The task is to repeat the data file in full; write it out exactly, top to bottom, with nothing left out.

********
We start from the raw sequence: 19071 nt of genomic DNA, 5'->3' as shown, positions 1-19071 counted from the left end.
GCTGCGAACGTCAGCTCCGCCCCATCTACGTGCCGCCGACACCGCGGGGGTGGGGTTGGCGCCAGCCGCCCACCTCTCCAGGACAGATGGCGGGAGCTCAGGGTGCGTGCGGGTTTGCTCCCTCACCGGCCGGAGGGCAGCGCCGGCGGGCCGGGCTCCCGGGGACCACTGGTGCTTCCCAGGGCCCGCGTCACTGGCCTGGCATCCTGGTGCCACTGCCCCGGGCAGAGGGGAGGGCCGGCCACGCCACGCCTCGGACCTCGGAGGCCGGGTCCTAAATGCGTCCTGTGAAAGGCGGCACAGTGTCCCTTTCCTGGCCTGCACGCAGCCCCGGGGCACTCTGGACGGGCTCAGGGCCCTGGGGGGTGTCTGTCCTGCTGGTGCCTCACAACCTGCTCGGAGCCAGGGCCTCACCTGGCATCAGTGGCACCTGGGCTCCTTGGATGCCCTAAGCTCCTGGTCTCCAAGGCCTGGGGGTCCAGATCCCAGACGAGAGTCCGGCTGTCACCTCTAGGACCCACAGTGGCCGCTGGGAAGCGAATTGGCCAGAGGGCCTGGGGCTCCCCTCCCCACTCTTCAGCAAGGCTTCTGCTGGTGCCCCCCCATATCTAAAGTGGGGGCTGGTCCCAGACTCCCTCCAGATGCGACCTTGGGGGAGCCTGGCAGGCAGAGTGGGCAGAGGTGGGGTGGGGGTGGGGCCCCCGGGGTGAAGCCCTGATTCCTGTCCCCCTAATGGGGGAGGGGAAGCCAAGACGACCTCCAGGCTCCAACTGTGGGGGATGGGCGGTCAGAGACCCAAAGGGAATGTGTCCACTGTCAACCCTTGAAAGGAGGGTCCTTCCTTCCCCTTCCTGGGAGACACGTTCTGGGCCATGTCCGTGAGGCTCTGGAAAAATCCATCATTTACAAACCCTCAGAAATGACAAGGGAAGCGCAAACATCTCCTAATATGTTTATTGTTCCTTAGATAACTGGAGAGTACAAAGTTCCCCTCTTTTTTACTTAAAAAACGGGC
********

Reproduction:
We start from the raw sequence: 19071 nt of genomic DNA, 5'->3' as shown, positions 1-19071 counted from the left end.
GCTGCGAACGTCAGCTCCGCCCCATCTACGTGCCGCCGACACCGCGGGGGTGGGGTTGGCGCCAGCCGCCCACCTCTCCAGGACAGATGGCGGGAGCTCAGGGTGCGTGCGGGTTTGCTCCCTCACCGGCCGGAGGGCAGCGCCGGCGGGCCGGGCTCCCGGGGACCACTGGTGCTTCCCAGGGCCCGCGTCACTGGCCTGGCATCCTGGTGCCACTGCCCCGGGCAGAGGGGAGGGCCGGCCACGCCACGCCTCGGACCTCGGAGGCCGGGTCCTAAATGCGTCCTGTGAAAGGCGGCACAGTGTCCCTTTCCTGGCCTGCACGCAGCCCCGGGGCACTCTGGACGGGCTCAGGGCCCTGGGGGGTGTCTGTCCTGCTGGTGCCTCACAACCTGCTCGGAGCCAGGGCCTCACCTGGCATCAGTGGCACCTGGGCTCCTTGGATGCCCTAAGCTCCTGGTCTCCAAGGCCTGGGGGTCCAGATCCCAGACGAGAGTCCGGCTGTCACCTCTAGGACCCACAGTGGCCGCTGGGAAGCGAATTGGCCAGAGGGCCTGGGGCTCCCCTCCCCACTCTTCAGCAAGGCTTCTGCTGGTGCCCCCCCATATCTAAAGTGGGGGCTGGTCCCAGACTCCCTCCAGATGCGACCTTGGGGGAGCCTGGCAGGCAGAGTGGGCAGAGGTGGGGTGGGGGTGGGGCCCCCGGGGTGAAGCCCTGATTCCTGTCCCCCTAATGGGGGAGGGGAAGCCAAGACGACCTCCAGGCTCCAACTGTGGGGGATGGGCGGTCAGAGACCCAAAGGGAATGTGTCCACTGTCAACCCTTGAAAGGAGGGTCCTTCCTTCCCCTTCCTGGGAGACACGTTCTGGGCCATGTCCGTGAGGCTCTGGAAAAATCCATCATTTACAAACCCTCAGAAATGACAAGGGAAGCGCAAACATCTCCTAATATGTTTATTGTTCCTTAGATAACTGGAGAGTACAAAGTTCCCCTCTTTTTTACTTAAAAAACGGGC